A couple of years ago, a good friend introduced me to the world of stamping, knowing that I already loved to craft and create handmade cards. I will always be grateful that she did! I was at home with my two young boys and had given up a hobby that was too time consuming and difficult to maintain with little ones around. I was feeling depressed and lonely a lot of the time. I was having those awful “What Now? Who am I?” symptoms that many of us women go through trying to find/prove our worth outside of being wives and mothers, even though I am very happy being both! Crafting lifted me more than once from that downward spiral of depression!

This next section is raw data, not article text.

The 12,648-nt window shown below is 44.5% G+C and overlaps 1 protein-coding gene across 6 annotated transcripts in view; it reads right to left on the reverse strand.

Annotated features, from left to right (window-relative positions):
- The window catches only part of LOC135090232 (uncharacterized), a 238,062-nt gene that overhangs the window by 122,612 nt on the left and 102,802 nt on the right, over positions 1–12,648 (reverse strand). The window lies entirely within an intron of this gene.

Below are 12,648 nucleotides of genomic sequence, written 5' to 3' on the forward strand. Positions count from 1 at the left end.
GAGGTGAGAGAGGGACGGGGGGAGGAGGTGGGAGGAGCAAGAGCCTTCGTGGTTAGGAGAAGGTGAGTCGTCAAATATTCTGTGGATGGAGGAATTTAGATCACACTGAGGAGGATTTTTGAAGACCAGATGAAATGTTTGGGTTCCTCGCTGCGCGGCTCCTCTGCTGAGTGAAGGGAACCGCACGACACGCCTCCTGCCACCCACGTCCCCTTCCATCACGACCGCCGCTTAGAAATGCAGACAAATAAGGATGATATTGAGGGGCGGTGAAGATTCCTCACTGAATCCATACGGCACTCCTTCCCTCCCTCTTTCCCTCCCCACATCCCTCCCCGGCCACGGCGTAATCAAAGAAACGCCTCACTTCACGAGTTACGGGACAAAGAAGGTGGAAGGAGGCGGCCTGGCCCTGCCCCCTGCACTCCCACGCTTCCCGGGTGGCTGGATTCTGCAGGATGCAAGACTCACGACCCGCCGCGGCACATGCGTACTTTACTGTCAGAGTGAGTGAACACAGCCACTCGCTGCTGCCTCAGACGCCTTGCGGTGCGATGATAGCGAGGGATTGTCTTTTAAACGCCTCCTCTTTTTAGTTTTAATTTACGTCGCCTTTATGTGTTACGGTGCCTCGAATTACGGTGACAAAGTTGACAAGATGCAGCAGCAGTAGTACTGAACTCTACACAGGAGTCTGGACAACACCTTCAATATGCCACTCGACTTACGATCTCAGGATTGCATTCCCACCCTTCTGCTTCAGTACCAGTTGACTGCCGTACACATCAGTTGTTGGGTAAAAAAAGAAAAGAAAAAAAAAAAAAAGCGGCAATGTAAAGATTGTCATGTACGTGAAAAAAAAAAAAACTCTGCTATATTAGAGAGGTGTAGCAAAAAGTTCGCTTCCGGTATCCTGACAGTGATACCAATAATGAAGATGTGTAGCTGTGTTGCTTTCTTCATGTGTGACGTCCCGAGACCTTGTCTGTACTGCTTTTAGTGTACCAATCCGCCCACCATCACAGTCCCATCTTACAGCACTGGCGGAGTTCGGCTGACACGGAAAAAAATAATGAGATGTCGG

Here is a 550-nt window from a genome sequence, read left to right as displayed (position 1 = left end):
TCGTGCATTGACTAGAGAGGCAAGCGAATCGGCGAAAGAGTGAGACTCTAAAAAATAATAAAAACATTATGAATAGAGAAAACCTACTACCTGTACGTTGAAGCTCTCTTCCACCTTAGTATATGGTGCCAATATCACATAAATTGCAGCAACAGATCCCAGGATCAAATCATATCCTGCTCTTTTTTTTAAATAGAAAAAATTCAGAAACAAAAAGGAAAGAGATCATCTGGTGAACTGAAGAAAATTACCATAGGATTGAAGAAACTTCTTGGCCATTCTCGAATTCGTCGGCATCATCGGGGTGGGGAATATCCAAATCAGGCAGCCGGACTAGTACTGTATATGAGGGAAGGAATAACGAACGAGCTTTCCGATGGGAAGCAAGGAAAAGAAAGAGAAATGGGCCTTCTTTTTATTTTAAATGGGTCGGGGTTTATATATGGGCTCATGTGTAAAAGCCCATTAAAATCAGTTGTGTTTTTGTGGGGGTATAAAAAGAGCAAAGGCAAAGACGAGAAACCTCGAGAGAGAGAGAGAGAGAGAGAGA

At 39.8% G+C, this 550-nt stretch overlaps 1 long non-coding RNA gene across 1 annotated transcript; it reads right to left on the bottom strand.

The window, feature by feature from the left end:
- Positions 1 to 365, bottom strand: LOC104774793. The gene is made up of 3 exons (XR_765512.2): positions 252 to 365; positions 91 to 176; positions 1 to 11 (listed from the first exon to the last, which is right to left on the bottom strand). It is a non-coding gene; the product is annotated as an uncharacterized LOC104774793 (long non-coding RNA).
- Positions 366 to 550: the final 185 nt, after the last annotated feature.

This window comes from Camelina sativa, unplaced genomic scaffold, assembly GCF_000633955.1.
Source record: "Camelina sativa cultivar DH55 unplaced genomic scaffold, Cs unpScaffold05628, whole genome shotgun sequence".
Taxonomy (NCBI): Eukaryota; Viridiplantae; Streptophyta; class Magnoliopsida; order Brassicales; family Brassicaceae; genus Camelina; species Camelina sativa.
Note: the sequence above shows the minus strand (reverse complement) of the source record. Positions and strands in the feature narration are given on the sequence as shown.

Have you ever noticed that many artists suffer from depression? Wait a second, let me rephrase that. Have you ever noticed that many people suffering from depression become artists? Throughout our history we can find links between art and depression, and I have spent a lot of time thinking that it is no coincidence. I think that we are naturally drawn to what is good for us, and if we allow ourselves to accept what we need, we can greatly benefit from it.
I have always been drawn to arts and crafts in its multitude of forms and have tried my hand at many. It was not long before I figured out that for me, crafting is a great stress reliever, it improves my mood, calms me, and helps me focus when my mind is racing.